The parties cannot rest on mere allegations in the pleadings. Goldberg v. Household Bank, F.S.B., 890 F.2d 965, 967-968 (7th Cir. 1989). The court must draw any permissible inferences from the materials before it in favor of the non-moving party, Matsushita Electric Industrial Co. v. Zenith Radio Corp., 475 U.S. 574 (1986); Johnson v. Pelker, 891 F.2d 136, 138 (7th Cir. 1989), as long as the inferences are reasonable. Spring v. Sheboygan Area School District, 865 F.2d 883, 886 (7th Cir. 1989). The non-moving party must show that the disputed fact is material, or outcome-determinative, under applicable law. Local 1545, United Mine Workers v. Inland Steel Coal Co., 876 F.2d 1288 (7th Cir. 1989).
Even on an issue of intent, summary judgment is proper if the party with the burden at trial presents no indication of the necessary motive or intent. Holland v. Jefferson Nat'l Life Ins. Co., 883 F.2d 1307 (7th Cir. 1989).
Defendants Pearson, Bronnenberg, Adkins, and Devaro seek dismissal for the reason that Mr. Reed's complaint fails to name them even once in his complaint. In Potter v. Clark, 497 F.2d 1206, 1207 (7th Cir. 1974), the court held that when the complaint is silent as to the defendant except for his name appearing on the caption, the complaint is properly dismissed, even under the liberal construction to be given pro se complaints.
In addition, defendants Orr, Faulkner, Duvall, Batchelor, Hardman, Raduenz, Hood, Crum, and Offerle seek dismissal on the grounds that only the most vague and conclusory allegations are leveled against them.
As a matter of law, Mr. Reed's case demonstrates no right of recovery against defendants Pearson, Bronnenberg, Adkins, Devaro, Orr, Faulkner, Duvall, Batchelor, Hardman, Raduenz, and Offerle. Officials cannot be held liable simply because those subordinate to them allegedly violated Mr. Reed's constitutional rights; personal involvement must be shown. Monell v. Department of Social Services, 436 U.S. 658 (1978); Rascon v. Hardiman, 803 F.2d 269 (7th Cir. 1986); Adams v. Pate, 445 F.2d 105 (7th Cir. 1971). Mr. Reed has neither alleged nor shown that defendants Pearson, Bronnenberg, Adkins, Devaro, Orr, Faulkner, Duvall, Batchelor, Hardman, Raduenz, and Offerle were personally involved with the violations Mr. Reed alleges in his complaint. Accordingly, those defendants are entitled to judgment.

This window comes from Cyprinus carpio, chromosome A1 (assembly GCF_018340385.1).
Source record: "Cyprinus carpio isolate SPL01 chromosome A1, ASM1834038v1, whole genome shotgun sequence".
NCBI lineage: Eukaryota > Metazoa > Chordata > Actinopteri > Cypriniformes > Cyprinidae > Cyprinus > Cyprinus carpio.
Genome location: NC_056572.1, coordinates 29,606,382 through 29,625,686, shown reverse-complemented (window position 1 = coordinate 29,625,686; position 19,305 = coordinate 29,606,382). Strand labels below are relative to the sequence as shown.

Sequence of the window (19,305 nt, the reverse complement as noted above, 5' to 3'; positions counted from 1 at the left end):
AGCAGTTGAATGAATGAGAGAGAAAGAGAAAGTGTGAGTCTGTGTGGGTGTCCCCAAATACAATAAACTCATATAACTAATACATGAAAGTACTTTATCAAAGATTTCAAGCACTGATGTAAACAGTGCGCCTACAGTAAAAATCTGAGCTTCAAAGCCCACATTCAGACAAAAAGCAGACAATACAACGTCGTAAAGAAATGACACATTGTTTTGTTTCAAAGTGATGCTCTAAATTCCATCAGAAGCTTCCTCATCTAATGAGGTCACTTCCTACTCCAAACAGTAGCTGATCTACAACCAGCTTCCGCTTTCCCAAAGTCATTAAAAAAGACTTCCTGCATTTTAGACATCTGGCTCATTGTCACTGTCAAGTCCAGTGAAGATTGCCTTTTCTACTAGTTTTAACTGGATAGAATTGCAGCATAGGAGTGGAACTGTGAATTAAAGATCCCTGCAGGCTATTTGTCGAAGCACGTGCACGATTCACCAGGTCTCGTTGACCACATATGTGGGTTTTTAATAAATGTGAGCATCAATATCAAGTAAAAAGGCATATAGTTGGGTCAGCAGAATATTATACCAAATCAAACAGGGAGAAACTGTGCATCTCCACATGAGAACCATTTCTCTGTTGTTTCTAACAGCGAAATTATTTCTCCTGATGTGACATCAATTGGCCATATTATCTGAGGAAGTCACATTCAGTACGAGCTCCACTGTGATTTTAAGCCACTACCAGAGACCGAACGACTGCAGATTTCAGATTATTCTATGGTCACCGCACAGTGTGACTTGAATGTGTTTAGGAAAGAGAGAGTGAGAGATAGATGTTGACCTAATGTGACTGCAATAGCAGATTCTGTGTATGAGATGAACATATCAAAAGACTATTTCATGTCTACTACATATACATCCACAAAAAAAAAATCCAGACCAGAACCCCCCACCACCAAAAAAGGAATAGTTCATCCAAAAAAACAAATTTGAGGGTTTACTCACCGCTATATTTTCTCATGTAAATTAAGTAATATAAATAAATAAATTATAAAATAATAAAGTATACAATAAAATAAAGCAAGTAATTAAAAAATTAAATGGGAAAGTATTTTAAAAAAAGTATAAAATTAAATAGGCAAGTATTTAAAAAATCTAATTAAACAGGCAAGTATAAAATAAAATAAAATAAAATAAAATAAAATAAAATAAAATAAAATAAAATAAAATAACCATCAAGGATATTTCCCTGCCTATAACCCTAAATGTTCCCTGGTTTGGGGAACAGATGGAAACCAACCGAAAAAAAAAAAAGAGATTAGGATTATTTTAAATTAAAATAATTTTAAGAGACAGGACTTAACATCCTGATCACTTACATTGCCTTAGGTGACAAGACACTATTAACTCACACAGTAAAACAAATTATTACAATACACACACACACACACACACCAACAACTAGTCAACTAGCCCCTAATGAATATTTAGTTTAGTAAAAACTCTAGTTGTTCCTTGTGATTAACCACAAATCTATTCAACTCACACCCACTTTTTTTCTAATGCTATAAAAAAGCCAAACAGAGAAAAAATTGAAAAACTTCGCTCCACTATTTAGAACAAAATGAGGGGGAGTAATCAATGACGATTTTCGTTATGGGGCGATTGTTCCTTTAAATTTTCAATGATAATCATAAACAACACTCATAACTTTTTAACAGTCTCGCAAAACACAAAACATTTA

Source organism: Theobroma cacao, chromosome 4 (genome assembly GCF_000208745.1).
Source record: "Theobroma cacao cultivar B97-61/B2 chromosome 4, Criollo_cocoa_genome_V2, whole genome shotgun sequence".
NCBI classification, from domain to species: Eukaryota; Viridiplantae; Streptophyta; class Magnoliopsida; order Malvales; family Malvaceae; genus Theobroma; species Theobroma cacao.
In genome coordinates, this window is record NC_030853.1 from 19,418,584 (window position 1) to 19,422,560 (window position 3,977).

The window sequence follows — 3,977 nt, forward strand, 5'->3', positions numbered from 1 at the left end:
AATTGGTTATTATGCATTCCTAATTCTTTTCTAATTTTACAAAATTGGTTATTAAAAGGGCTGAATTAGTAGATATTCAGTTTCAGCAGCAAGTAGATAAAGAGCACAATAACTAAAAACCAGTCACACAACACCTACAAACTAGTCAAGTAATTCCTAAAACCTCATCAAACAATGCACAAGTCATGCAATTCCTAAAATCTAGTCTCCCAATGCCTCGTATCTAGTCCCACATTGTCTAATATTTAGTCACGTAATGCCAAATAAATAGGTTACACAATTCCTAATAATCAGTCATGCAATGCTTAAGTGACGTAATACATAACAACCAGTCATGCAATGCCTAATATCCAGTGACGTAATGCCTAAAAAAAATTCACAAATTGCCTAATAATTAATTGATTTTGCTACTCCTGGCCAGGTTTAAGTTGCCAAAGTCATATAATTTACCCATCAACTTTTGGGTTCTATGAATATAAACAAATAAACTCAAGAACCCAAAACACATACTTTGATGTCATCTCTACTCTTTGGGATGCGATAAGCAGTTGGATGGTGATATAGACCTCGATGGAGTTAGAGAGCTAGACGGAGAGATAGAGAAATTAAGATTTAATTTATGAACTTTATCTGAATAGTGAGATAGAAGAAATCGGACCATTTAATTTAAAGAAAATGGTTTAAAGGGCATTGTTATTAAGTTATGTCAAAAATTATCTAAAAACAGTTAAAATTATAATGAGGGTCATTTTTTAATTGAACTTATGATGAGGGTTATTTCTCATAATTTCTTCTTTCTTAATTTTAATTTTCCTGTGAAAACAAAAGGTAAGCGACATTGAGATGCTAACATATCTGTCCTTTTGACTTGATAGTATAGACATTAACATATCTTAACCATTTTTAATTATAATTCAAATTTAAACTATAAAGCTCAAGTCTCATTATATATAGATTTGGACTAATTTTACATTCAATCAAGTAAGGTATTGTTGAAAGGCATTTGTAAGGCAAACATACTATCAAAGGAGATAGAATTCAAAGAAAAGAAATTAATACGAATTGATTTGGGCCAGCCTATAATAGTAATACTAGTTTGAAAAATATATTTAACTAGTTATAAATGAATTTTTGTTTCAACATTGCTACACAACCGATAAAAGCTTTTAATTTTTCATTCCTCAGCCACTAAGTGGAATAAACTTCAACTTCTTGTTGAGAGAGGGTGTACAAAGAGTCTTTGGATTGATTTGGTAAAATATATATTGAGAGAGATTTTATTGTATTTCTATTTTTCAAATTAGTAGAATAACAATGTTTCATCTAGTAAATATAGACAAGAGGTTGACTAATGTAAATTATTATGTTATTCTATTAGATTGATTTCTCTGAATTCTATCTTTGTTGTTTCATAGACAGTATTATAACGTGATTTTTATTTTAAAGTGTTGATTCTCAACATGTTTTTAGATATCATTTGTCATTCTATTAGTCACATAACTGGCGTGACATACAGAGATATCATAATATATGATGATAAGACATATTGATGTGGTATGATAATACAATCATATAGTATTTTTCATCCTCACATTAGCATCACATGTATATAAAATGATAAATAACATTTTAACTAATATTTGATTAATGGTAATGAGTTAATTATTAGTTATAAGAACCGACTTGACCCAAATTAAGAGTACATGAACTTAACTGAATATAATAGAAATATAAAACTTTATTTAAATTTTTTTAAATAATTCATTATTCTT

Mr. Reed's complaint specifically names defendants Hood and Crum, and the court, therefore, concludes that the summary judgment motion filed by defendants Hood and Crum must be denied to the extent it is based on lack of allegations of personal involvement.
Mr. Reed named John Wells, director of Legal Facilities, as a defendant his original complaint. On July 31, 1987, Mr. Reed amended his complaint to add R. Bloomer as a defendant, alleging a denial of access to the courts. In his amended complaint, Mr. Reed alleges that defendant Bloomer maliciously and intentionally violated his constitutional rights by refusing Mr. Reed access to the prison legal facilities, meaningful access to the courts, denied his right to due process, and denied his equal rights by refusing to call Mr. Reed out for legal research and refusing to copy documents.